Demonstration of Seagate's HAMR technology (Image credit: Seagate)

Still, Kaese belief in ongoing drive development is a legitimate assumption. Hard drive technology has improved drastically since the inception of SSDs, enabling modern 3.5-inch form factor HDDs to hold storage capacities that would have blown people's minds a decade ago. As far as we can tell, nothing is stopping hard drives from becoming more advanced and capable as long as manufacturers invest R&D dollars. For example, Seagate's latest HAMR technology enables 22TB capacities to be stored in a single 3.5-inch hard drive.

We'll have to wait and see which prediction comes true in 2028. The underlying problem from both predictions comes down to power consumption and energy cost, so if hard drives are to succeed, manufacturers will need to figure out a way to lower the energy consumption of hard drives to compete with SSDs.

Aaron Klotz
Freelance News Writer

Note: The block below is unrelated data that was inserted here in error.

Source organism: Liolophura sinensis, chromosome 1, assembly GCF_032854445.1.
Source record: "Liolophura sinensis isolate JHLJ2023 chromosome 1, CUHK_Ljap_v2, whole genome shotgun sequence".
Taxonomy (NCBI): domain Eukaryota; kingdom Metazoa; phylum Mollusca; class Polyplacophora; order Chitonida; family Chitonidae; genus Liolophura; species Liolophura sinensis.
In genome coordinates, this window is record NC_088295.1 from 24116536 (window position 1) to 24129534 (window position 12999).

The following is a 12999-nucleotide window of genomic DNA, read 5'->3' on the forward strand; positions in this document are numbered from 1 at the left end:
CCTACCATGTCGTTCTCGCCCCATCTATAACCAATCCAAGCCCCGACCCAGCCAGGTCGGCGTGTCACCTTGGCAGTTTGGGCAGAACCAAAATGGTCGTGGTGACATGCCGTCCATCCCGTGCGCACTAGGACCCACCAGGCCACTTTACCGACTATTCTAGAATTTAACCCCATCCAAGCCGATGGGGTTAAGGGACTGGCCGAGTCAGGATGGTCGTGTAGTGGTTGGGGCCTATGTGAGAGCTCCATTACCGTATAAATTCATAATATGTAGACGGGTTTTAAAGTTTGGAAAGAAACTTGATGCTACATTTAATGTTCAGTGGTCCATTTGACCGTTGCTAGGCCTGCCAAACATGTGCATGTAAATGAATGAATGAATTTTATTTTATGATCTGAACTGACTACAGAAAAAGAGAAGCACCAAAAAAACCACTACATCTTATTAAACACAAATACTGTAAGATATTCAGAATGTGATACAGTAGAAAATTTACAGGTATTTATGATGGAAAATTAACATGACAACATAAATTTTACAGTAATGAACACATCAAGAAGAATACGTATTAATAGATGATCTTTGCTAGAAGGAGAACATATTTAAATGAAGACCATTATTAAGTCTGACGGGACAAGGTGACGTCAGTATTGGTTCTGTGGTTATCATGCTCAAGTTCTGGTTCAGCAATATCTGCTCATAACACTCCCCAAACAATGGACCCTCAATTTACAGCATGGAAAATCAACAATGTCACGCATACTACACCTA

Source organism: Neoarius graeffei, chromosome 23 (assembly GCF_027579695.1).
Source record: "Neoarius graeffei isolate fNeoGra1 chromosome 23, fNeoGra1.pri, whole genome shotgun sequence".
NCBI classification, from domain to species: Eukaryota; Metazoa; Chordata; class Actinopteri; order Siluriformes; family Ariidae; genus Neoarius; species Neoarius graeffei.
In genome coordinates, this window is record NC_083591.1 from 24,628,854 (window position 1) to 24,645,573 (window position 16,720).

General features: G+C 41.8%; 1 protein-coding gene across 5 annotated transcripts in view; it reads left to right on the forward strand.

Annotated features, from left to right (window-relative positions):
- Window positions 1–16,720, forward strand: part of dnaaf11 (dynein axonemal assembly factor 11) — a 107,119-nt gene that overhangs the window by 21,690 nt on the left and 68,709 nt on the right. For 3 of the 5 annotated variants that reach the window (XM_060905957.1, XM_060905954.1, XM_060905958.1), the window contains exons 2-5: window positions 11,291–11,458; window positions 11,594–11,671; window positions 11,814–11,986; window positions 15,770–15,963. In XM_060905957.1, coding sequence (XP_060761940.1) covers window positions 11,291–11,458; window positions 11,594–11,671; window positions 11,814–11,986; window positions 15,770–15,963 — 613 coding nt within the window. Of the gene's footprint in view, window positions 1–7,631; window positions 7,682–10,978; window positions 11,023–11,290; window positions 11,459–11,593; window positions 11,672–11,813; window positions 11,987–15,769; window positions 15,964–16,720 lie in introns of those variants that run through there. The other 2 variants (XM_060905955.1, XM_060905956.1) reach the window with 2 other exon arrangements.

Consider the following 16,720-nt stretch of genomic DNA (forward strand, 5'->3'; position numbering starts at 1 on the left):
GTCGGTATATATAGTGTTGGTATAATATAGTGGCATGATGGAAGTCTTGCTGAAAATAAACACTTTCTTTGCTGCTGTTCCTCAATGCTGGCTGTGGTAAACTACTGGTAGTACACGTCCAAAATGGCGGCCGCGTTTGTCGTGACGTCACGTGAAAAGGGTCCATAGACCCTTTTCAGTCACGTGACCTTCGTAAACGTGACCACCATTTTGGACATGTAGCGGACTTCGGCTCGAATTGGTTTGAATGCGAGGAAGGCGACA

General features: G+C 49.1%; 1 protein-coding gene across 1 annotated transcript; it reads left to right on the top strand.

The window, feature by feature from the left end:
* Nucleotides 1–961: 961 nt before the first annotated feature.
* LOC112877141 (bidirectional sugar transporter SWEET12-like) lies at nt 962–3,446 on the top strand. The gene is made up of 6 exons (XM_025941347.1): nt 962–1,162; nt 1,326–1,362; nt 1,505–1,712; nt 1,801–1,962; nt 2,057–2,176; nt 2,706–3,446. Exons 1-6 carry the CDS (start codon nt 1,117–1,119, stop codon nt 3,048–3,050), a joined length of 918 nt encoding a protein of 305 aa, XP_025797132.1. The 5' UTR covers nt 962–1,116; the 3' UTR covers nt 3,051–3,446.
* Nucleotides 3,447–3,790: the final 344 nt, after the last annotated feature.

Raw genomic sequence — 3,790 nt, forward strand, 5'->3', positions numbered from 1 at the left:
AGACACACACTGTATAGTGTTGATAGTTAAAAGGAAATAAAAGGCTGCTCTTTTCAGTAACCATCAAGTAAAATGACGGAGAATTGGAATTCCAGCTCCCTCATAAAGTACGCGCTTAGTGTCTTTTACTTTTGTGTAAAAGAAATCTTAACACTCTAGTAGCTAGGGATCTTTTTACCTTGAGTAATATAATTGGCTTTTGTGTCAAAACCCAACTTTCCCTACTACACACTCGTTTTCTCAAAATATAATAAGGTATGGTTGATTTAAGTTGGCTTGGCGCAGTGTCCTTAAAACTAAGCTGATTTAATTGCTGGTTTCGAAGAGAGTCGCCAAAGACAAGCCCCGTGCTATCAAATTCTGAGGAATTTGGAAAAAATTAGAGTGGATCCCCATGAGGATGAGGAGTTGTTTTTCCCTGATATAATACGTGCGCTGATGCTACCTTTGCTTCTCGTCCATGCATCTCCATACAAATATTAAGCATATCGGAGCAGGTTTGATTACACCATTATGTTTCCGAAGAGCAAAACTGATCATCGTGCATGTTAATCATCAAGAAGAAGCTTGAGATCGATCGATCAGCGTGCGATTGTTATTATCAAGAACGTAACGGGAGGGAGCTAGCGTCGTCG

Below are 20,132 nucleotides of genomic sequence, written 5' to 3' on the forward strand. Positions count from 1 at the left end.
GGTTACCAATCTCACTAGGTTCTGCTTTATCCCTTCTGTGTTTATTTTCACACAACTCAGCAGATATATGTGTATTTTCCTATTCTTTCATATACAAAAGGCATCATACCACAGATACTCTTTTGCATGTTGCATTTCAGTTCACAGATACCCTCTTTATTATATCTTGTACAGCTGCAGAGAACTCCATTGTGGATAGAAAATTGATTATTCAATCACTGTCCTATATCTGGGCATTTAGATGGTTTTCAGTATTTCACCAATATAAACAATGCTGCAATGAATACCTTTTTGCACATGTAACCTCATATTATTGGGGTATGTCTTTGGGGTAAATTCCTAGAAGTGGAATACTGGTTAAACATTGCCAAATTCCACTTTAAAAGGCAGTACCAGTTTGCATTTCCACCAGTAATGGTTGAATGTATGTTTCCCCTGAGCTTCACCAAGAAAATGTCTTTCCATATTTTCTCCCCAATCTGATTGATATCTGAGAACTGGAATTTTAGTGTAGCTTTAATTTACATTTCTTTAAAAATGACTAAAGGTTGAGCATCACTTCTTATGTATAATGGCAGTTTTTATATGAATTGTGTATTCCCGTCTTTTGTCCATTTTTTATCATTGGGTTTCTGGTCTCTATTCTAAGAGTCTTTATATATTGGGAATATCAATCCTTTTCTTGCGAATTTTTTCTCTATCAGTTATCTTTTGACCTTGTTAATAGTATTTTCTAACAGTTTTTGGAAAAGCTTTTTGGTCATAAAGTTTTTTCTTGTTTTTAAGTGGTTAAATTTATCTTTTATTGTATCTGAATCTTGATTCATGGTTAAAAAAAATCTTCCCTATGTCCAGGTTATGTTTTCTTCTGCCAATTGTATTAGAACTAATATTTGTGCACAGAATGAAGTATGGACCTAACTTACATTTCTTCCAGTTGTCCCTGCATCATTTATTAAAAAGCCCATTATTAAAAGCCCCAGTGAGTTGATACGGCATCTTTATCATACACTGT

Aaron Klotz is a freelance writer for Tom’s Hardware US, covering news topics related to computer hardware such as CPUs, and graphics cards.

  • USAFRet
    Cheaper per GB, sure.
    In data centers? Sure.
    Even in the 100TB in my NAS? Sure.

    For home and workstation use? Not a chance.
  • hotaru251
    HDD's in data center has a limit.

    A drive can only get so large with current tech limitations before a failure results in data loss risk due to having so much data its physically impossible to copy the data to a new drive within the time frame.

    and ssd have a lower power consumption & heat (benefit of no moving parts) output (which data centers spend a lot to dissipate) and thats ignoring the reliability of ssd over mechanical drives.

    now will hdd actually dieout? probably not however they will become more and more rare for sure.
  • bit_user
    The cost of SSDs most SSDs today is nowhere near the "7X" multiplier Kaese suggested.
    Then again, NAND-makers and SSD companies were losing money, in 2023. Such pricing is unsustainable, invalidating any long-term predictions based on it. I saw one prediction that SSD prices will rise up to 55%, in 2024.

    We'll have to wait and see which prediction comes true in 2028.
    Both predictions are from industry players with a vested interest in their respective outcome. If you want a good prediction, look to an independent market analyst.
  • George³
    Before almost 6.5 years: